He simply isn’t the kind of storyteller that I’m drawn to. Something tells me that my teacher would have understood this if it had been socially acceptable for me to tell her how much I disliked that unit. As it was, I stayed perfectly polite and never brought up the subject. She might have privately had a list of authors she wasn’t a fan of as well!

Subjectivity and Art

The subjective nature of these things isn’t limited to literature, either.

One of the biggest reasons why I love going to art museums, shows, galleries, and other creative spaces with a small group of like-minded people has to do with how interesting it is to see how different folks respond to the same painting, sculpture, or other creative work.

When it comes to photography, I like whimsical, thought-provoking pieces like the shot of two toy robots on the right side of this post. Their glowing eyes make it easy to imagine that they’re somehow at least slightly aware of their surroundings.

There are so many different ways to interpret a photo like this one. Sometimes when I’m sitting quietly somewhere this is exactly the sort of thing I think about.

My taste in paintings is nothing like my preferences for photography. Hyperrealism fascinated me long before I had any idea that there was a name for this movement or that multiple painters have figured out how to paint scenes so realistic that I genuinely feel like I could walk into them and never notice I was in a painting at all. It was a style of painting I was pleasantly surprised to see on occasion, and I only grew to love it more once I figured out what it was called and that many different artists have explored it over the years.

Of course, not everyone is going to agree with me on either of these points. There are people out there who don’t connect with the pieces that speak to me at all just like I have been known to have trouble understanding other, most abstract types of art.

Subjectivity and Music

Have you ever noticed how difficult it is to get a group of people to agree on what a good song should sound like even after you’ve sorted out objective criteria like the quality of the singer’s voice or whether or not they’re singing on key?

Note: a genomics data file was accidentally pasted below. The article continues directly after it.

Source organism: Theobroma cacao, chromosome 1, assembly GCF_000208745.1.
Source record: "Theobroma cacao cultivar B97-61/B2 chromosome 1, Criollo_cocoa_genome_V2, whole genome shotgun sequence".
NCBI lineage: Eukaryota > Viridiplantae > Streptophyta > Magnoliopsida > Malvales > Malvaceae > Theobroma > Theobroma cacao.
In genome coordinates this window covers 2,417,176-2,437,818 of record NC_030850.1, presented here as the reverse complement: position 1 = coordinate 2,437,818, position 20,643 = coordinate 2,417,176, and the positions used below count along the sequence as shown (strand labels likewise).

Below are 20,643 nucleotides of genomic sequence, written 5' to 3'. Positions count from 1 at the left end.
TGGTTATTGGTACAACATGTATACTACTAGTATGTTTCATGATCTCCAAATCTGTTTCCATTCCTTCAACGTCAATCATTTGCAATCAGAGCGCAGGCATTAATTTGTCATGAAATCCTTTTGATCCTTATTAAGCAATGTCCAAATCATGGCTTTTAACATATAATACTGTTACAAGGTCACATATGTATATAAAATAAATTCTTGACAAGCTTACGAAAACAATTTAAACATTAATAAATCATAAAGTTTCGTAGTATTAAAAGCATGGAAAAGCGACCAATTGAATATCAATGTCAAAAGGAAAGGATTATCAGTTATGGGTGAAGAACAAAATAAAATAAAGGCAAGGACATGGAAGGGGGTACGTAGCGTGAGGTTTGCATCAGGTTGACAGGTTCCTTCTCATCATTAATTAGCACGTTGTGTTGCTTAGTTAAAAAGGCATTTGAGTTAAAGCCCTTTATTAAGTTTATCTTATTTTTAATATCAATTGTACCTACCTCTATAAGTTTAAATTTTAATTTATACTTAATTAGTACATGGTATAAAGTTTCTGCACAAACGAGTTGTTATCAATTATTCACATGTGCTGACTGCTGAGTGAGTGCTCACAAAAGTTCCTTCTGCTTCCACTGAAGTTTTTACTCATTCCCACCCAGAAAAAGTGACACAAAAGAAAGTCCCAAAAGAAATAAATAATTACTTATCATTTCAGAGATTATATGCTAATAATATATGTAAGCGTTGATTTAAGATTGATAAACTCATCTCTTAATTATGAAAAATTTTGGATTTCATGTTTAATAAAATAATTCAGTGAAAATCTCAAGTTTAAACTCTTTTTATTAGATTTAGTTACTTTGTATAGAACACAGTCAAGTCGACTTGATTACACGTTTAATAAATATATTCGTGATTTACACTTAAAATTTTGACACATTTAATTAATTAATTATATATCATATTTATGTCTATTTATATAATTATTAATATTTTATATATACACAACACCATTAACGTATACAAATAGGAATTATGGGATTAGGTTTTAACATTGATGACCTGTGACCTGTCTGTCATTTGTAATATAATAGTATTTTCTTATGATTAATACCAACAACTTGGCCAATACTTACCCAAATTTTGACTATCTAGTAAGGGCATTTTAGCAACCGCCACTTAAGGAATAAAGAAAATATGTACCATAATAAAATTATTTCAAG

I know plenty of folks who have incredibly strong opinions on this topic. Some of them even refuse to listen to certain artists or entire genres of music altogether because of how firmly they’ve made up their minds about what they do and don’t enjoy.

Yes, I’ve done this, too. There was a long period of time when I didn’t think I liked any form of country music at all. It was only after being exposed to many different types of it that I realized there were a small number of country artists that I actually did enjoy quite a bit.

There’s Something for Everyone

While nothing is going to appeal to everyone, there is something out there for everyone.

I don’t know about you, but I find that freeing.

It’s okay not to like something. Someone else out there loves it.

On the flip side, you’ll find plenty of books and other creative works that you do love if you keep searching for the things that speak to you.

What have you read, watched, or listened to that you’ve never been able to enjoy? What creative works have you tried and been surprised by how much you loved them?

5 Classic Science Fiction Books That Everyone Should Read

There’s something about the snowy days of January that makes me want to curl up with a classic science fiction novel and not lift my head up again until April. I’m not entirely sure why I have this urge. Maybe it’s because burying my nose in something that was old and often assigned in English… Read More

What I Read in 2017

As I mentioned a year ago in What I Read in 2016, every January I blog about what I read in the previous year. Over half of the books I read in any given year are for a review site that I volunteer for under a pseudonym, so I omitted their titles from this post for privacy… Read More

Why I’m Giving Up on My TBR List

Today’s post is going to be short and sweet. My to-be-read list has been growing by leaps and bounds for ages now. There something about the end of the year that makes me pause and reflect on little things like this to see how they’re working for me. The problem with TBR lists is that… Read More

Why It’s Okay to Take Breaks From Science Fiction and Fantasy

I have a confession to share with all of you. I’ve barely read any science fiction and fantasy books recently. Since I’m a sci-fi writer and a longtime fan of these genres, I’m regularly immersed in thoughts about wizards, robots, aliens, spaceships, science experiments gone wrong, and all of the other tropes you can expect… Read More